George Appo was one such professional criminal. At first glance Appo hardly seemed a candidate for any criminal activity; his diminutive size and physical appearance evoked little fear. By age eighteen he stood less than five feet five inches in height and weighed a slight 120 pounds. Everything about him seemed small: his narrow forehead, short nose, compact chin, and tiny ears that sat low on his head. Although Appo’s face displayed features of his mother’s Irish ancestry, his copper-colored skin reminded some of his father’s Chinese origins. Appo s brown eyes were less noticeable than his pitch-black hair and eyebrows, the latter meeting over his nose. The tattoos E.D. and J.M. were inscribed on his left and right forearms, respectively.

But Appo was one of New York’s most significant nineteenth-century criminals. A pickpocket, confidence man, and opium addict, he lived off his criminal activities during his teenage years and much of his adult life. On successful nights during the 1870s and 1880s, he earned in excess of six hundred dollars pilfering the pockets of those around him. equivalent to the annual salary of a skilled manual laborer. Even more lucrative was the elaborate confidence scheme known as the “green goods game.” The most successful operators—”gilt-edged swindlers” according to one—accumulated fortunes in excess of one hundred thousand dollars. By 1884 America’s most famous detective, Allan Pinkerton, identified the green goods game as “the most remunerative of all the swindles,” “the boss racket of the whole confidence business.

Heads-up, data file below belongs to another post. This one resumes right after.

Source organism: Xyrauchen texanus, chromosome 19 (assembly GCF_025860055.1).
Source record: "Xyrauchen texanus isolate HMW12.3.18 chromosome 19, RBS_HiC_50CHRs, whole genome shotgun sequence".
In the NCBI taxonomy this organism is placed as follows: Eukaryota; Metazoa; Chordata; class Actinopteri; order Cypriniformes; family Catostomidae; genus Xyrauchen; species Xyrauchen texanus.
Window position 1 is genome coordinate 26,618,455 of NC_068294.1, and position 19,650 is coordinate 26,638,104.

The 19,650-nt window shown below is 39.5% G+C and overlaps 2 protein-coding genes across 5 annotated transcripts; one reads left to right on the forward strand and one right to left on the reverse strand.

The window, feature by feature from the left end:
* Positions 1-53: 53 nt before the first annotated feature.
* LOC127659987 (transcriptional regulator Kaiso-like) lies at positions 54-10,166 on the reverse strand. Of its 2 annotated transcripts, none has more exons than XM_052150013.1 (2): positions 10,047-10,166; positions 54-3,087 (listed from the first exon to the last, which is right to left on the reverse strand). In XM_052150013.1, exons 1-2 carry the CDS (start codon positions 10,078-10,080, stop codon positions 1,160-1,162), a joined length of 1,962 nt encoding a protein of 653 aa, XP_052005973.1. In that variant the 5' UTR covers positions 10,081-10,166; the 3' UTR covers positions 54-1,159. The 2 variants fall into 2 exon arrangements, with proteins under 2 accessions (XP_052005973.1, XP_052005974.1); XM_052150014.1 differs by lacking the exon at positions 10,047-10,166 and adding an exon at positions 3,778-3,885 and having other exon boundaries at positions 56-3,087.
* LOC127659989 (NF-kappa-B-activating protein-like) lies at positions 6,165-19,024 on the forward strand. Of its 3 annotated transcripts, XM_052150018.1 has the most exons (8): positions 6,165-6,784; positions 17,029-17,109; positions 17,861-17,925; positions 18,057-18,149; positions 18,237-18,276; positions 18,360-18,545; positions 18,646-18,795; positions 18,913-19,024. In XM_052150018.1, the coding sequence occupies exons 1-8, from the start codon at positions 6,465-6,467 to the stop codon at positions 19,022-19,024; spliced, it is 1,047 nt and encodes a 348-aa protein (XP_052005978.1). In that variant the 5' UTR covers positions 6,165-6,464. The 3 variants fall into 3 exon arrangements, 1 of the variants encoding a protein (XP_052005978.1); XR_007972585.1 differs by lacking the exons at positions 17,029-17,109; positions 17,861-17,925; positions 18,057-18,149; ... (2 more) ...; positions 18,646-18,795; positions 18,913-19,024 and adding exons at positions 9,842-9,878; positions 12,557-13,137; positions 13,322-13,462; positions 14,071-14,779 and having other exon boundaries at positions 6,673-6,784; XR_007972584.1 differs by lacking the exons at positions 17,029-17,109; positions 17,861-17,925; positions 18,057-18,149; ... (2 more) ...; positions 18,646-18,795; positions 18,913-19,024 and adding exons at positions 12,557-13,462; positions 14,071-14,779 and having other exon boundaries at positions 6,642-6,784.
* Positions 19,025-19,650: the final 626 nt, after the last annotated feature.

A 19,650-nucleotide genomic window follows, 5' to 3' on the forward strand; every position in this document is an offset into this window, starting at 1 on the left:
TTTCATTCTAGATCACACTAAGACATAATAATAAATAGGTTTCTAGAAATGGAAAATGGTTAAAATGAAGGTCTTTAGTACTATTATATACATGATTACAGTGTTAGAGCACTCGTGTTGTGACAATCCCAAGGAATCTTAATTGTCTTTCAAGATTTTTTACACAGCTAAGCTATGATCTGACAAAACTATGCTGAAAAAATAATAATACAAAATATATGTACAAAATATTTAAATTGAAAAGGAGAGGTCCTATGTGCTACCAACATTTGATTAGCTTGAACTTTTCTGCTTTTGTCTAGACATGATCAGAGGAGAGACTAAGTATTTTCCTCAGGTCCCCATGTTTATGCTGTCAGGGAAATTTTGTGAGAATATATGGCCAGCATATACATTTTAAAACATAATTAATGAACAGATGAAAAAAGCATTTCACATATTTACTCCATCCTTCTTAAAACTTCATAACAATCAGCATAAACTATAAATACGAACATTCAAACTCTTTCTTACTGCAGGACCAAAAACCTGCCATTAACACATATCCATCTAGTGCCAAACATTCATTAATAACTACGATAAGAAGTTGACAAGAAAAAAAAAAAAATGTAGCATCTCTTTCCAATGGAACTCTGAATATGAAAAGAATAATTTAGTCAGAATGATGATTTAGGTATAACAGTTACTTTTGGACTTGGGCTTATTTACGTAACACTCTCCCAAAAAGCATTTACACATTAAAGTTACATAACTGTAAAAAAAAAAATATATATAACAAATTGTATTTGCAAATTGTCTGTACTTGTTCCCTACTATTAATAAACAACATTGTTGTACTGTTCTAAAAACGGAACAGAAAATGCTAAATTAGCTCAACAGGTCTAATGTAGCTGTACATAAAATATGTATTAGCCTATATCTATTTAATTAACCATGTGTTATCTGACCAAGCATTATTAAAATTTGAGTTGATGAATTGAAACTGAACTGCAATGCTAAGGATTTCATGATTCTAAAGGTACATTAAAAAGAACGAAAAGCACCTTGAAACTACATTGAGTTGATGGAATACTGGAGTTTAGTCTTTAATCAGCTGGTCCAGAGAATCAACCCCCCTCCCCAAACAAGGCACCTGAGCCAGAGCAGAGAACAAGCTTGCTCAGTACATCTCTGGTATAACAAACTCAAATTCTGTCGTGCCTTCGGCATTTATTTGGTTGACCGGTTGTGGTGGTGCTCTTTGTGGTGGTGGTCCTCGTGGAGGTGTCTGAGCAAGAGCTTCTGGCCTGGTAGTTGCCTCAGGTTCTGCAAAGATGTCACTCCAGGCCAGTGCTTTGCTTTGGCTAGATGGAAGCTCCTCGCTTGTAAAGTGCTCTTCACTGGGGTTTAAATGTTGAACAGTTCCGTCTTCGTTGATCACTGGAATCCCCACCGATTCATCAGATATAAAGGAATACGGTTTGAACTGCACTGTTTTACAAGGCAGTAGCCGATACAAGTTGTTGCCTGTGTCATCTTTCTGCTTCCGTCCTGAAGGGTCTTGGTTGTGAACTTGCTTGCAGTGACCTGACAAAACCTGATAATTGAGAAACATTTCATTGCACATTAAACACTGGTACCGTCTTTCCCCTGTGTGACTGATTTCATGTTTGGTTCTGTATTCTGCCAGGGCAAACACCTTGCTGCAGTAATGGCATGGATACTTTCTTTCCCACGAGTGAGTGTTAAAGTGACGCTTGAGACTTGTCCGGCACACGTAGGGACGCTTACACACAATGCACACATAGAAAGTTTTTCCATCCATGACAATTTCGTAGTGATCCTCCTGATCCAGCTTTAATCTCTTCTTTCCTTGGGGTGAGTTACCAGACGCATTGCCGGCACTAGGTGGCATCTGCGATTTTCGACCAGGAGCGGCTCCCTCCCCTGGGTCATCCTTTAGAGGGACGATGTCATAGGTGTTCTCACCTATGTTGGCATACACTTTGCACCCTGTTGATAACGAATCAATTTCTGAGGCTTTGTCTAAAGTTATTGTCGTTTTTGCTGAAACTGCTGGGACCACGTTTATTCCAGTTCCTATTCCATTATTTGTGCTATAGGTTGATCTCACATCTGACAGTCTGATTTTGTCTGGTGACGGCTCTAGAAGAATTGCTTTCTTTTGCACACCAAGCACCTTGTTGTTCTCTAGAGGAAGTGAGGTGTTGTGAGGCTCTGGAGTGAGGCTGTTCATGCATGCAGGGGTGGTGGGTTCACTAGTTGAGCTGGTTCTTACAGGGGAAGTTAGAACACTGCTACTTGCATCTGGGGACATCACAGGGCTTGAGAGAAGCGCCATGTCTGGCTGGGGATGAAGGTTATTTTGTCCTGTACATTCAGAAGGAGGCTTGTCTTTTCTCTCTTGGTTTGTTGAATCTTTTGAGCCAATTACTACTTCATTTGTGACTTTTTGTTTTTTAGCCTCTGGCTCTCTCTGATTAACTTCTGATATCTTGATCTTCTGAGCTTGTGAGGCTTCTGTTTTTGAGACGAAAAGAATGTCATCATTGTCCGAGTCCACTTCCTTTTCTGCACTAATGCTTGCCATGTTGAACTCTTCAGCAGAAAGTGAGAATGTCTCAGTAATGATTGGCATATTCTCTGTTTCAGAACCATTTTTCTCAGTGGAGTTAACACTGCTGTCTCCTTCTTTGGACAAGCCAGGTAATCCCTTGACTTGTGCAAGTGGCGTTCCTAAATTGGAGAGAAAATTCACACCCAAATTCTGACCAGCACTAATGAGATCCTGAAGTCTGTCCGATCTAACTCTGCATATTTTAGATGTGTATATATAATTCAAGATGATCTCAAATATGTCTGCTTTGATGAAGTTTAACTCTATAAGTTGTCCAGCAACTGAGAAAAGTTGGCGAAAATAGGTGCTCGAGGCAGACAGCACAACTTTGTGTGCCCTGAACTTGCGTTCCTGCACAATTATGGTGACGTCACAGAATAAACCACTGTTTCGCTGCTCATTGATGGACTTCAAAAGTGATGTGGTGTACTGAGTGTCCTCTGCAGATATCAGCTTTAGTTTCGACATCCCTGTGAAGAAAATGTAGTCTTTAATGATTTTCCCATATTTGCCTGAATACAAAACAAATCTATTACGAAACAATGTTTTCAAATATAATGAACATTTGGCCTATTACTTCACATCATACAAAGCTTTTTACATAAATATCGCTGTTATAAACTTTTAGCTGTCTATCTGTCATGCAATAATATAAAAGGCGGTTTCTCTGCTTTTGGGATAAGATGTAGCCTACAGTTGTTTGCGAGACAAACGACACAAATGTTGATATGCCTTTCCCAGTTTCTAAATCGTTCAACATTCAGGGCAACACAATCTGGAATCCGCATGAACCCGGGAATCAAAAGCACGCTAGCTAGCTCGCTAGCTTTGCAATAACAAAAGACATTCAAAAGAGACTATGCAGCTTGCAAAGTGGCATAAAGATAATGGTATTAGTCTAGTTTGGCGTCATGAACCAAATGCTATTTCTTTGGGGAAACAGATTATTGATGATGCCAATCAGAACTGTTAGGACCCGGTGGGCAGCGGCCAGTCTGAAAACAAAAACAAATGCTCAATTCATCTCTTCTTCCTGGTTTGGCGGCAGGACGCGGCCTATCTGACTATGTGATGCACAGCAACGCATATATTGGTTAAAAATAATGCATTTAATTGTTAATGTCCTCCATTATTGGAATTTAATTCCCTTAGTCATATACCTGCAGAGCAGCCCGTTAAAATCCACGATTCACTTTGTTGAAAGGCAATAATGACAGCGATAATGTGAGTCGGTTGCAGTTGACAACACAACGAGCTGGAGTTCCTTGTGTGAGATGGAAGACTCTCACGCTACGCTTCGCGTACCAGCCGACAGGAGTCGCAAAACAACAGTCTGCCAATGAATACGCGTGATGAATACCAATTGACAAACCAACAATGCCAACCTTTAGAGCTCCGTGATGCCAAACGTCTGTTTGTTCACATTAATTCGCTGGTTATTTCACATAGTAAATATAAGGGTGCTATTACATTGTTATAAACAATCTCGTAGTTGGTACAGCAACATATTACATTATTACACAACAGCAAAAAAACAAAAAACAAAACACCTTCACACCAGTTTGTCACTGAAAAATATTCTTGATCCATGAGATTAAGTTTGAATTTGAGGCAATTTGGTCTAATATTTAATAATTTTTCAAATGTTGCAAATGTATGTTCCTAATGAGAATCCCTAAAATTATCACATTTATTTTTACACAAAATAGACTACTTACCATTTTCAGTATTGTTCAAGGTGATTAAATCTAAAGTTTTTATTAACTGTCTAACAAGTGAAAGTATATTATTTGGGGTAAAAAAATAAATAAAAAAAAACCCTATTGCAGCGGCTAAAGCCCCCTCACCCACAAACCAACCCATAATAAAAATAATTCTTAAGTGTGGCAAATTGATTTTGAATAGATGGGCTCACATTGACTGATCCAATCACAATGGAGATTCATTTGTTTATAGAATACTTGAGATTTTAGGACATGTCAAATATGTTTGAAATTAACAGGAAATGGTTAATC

Appo made money, but his life was hardly a Horatio Alger tale of self-taught frugality and upward mobility. The offspring of a racially mixed, immigrant marriage, Appo was separated from his parents as a small child. Effectively orphaned, the young boy grew up in the impoverished Five Points and Chinatown neighborhoods of New York. He never attended school a day in his life. Appo literally raised himself on Gotham’s streets, becoming a newsboy and eventually a pickpocket and opium addict. This new child culture of newsboys, bootblacks, and pick-pockets, fed by foreign immigration and native-born rural migration, mocked the ascendant Victorian morality ol the era. New York needed no Charles Dickens to create Oliver Twist or Victor Hugo to invent Jean Valjean. Gotham had George Appo.